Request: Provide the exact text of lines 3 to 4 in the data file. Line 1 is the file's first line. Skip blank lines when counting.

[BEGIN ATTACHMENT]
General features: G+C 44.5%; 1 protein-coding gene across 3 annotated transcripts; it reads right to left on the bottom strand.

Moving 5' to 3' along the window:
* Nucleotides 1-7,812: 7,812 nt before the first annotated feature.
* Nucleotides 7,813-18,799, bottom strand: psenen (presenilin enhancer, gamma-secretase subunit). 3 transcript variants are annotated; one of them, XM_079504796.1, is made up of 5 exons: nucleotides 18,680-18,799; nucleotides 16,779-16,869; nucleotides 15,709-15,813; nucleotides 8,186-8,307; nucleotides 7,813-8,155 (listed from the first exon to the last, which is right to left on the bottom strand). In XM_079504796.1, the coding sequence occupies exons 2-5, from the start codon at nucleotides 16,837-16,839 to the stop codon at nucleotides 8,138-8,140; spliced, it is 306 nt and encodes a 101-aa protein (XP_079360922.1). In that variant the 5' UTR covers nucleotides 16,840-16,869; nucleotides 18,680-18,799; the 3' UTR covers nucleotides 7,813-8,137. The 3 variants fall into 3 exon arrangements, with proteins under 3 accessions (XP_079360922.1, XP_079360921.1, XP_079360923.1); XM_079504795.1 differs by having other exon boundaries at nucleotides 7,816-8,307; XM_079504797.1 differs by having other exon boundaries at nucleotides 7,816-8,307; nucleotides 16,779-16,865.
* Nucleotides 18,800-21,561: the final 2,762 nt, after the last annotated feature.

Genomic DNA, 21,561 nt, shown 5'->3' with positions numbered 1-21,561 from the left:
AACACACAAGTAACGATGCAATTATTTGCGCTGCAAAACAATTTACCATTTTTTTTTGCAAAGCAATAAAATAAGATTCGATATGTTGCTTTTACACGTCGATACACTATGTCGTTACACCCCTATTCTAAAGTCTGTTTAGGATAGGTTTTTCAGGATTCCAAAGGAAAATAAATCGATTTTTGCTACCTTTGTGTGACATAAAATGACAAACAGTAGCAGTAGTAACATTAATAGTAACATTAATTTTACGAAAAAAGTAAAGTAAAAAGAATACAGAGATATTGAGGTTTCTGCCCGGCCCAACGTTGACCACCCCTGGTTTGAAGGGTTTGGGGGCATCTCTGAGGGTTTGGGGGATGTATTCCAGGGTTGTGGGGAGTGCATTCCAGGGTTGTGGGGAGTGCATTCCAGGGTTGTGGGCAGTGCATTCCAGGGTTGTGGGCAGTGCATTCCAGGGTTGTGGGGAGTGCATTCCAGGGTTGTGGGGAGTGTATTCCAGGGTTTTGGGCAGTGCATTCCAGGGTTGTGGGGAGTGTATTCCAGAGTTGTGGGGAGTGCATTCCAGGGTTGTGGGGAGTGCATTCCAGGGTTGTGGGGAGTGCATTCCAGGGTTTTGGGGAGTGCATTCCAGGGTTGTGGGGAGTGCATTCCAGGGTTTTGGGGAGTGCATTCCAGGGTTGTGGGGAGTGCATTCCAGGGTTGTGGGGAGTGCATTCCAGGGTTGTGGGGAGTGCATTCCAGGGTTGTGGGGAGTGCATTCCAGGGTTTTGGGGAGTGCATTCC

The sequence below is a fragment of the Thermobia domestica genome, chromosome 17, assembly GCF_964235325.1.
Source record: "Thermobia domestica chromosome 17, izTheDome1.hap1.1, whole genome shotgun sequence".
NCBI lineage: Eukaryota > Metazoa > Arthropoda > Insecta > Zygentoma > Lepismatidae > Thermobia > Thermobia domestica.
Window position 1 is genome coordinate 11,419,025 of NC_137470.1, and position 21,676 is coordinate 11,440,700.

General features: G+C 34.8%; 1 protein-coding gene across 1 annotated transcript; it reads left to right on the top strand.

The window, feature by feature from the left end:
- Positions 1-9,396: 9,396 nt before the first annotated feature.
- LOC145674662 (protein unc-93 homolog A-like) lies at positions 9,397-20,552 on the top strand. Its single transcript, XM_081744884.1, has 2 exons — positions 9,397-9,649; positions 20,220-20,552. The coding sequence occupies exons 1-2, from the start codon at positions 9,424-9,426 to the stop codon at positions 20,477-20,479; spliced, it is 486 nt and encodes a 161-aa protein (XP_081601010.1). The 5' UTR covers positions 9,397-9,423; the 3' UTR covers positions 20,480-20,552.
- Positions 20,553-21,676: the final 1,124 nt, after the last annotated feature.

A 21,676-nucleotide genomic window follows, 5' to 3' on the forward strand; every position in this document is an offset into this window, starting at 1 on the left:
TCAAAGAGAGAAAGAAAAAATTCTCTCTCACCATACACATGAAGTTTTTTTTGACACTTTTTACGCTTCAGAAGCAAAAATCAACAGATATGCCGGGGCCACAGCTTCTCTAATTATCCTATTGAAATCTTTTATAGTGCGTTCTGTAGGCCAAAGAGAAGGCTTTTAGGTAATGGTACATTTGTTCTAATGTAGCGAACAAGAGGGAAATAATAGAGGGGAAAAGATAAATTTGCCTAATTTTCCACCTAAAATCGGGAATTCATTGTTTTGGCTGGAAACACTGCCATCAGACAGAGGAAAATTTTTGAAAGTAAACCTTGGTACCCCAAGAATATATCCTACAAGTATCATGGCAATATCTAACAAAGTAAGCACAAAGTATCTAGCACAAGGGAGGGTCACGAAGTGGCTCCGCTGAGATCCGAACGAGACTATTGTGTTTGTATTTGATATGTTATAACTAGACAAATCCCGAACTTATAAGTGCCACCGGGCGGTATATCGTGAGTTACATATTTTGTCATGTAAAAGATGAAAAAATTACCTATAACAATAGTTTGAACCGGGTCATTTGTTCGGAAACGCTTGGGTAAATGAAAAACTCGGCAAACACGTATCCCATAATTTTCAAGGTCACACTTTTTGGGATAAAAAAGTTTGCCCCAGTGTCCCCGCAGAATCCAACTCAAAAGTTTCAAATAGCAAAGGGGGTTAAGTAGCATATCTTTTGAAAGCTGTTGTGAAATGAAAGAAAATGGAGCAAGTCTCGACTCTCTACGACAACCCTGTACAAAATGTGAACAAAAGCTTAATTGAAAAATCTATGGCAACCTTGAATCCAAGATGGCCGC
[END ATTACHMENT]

* Nucleotides 1-7,812: 7,812 nt before the first annotated feature.
* Nucleotides 7,813-18,799, bottom strand: psenen (presenilin enhancer, gamma-secretase subunit). 3 transcript variants are annotated; one of them, XM_079504796.1, is made up of 5 exons: nucleotides 18,680-18,799; nucleotides 16,779-16,869; nucleotides 15,709-15,813; nucleotides 8,186-8,307; nucleotides 7,813-8,155 (listed from the first exon to the last, which is right to left on the bottom strand). In XM_079504796.1, the coding sequence occupies exons 2-5, from the start codon at nucleotides 16,837-16,839 to the stop codon at nucleotides 8,138-8,140; spliced, it is 306 nt and encodes a 101-aa protein (XP_079360922.1). In that variant the 5' UTR covers nucleotides 16,840-16,869; nucleotides 18,680-18,799; the 3' UTR covers nucleotides 7,813-8,137. The 3 variants fall into 3 exon arrangements, with proteins under 3 accessions (XP_079360922.1, XP_079360921.1, XP_079360923.1); XM_079504795.1 differs by having other exon boundaries at nucleotides 7,816-8,307; XM_079504797.1 differs by having other exon boundaries at nucleotides 7,816-8,307; nucleotides 16,779-16,865.